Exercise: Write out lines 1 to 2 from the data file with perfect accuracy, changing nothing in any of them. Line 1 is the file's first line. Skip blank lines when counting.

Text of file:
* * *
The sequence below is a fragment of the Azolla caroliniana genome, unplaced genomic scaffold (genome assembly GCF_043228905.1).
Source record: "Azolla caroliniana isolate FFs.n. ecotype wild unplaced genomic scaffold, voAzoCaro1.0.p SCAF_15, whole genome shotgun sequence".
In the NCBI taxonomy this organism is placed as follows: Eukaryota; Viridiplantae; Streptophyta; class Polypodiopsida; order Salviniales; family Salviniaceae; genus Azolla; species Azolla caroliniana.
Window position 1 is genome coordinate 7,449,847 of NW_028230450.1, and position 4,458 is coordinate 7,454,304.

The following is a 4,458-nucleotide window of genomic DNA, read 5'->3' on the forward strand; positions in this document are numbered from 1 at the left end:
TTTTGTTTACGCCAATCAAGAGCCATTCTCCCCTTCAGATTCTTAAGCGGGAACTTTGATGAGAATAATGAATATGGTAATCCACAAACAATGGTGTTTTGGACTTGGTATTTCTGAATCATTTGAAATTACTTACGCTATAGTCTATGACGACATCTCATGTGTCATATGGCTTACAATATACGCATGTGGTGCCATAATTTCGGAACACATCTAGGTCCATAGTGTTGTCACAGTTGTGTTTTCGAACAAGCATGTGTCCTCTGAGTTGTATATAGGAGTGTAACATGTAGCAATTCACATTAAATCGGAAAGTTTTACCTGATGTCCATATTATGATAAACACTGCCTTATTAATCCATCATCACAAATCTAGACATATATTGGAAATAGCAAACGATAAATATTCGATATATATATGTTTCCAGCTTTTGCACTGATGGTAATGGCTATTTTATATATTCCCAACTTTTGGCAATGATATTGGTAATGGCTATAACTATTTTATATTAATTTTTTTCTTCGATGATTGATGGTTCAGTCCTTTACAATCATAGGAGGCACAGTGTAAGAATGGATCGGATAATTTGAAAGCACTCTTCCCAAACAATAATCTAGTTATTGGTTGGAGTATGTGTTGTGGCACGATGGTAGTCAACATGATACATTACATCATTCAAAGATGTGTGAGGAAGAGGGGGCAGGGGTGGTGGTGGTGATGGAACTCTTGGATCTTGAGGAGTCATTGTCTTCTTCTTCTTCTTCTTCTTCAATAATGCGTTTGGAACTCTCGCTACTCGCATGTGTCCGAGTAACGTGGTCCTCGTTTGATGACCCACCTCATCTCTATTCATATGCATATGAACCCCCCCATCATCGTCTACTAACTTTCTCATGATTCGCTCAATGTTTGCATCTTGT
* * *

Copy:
The sequence below is a fragment of the Azolla caroliniana genome, unplaced genomic scaffold (genome assembly GCF_043228905.1).
Source record: "Azolla caroliniana isolate FFs.n. ecotype wild unplaced genomic scaffold, voAzoCaro1.0.p SCAF_15, whole genome shotgun sequence".